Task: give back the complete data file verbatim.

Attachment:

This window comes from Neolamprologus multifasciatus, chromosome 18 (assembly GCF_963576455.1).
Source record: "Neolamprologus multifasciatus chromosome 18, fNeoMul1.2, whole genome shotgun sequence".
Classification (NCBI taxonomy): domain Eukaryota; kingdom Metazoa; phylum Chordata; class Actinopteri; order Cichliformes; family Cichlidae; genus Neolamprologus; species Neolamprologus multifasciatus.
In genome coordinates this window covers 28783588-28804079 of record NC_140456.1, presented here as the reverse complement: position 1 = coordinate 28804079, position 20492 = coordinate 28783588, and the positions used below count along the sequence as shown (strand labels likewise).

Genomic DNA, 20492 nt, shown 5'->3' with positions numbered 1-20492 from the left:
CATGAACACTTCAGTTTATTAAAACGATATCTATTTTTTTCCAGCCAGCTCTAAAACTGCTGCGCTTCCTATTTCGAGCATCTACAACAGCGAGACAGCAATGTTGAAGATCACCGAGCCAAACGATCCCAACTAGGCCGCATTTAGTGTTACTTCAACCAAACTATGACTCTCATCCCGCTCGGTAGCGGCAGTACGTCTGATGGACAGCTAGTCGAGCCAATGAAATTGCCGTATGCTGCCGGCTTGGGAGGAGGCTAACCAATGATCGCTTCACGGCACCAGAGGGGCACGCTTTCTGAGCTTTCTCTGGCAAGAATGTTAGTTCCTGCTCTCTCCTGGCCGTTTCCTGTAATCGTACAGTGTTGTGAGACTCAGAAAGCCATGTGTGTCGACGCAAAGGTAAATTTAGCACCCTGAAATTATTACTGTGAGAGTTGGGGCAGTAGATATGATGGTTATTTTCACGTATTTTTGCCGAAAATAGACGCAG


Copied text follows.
This window comes from Neolamprologus multifasciatus, chromosome 18 (assembly GCF_963576455.1).
Source record: "Neolamprologus multifasciatus chromosome 18, fNeoMul1.2, whole genome shotgun sequence".
Classification (NCBI taxonomy): domain Eukaryota; kingdom Metazoa; phylum Chordata; class Actinopteri; order Cichliformes; family Cichlidae; genus Neolamprologus; species Neolamprologus multifasciatus.
In genome coordinates this window covers 28783588-28804079 of record NC_140456.1, presented here as the reverse complement: position 1 = coordinate 28804079, position 20492 = coordinate 28783588, and the positions used below count along the sequence as shown (strand labels likewise).

Genomic DNA, 20492 nt, shown 5'->3' with positions numbered 1-20492 from the left:
CATGAACACTTCAGTTTATTAAAACGATATCTATTTTTTTCCAGCCAGCTCTAAAACTGCTGCGCTTCCTATTTCGAGCATCTACAACAGCGAGACAGCAATGTTGAAGATCACCGAGCCAAACGATCCCAACTAGGCCGCATTTAGTGTTACTTCAACCAAACTATGACTCTCATCCCGCTCGGTAGCGGCAGTACGTCTGATGGACAGCTAGTCGAGCCAATGAAATTGCCGTATGCTGCCGGCTTGGGAGGAGGCTAACCAATGATCGCTTCACGGCACCAGAGGGGCACGCTTTCTGAGCTTTCTCTGGCAAGAATGTTAGTTCCTGCTCTCTCCTGGCCGTTTCCTGTAATCGTACAGTGTTGTGAGACTCAGAAAGCCATGTGTGTCGACGCAAAGGTAAATTTAGCACCCTGAAATTATTACTGTGAGAGTTGGGGCAGTAGATATGATGGTTATTTTCACGTATTTTTGCCGAAAATAGACGCAG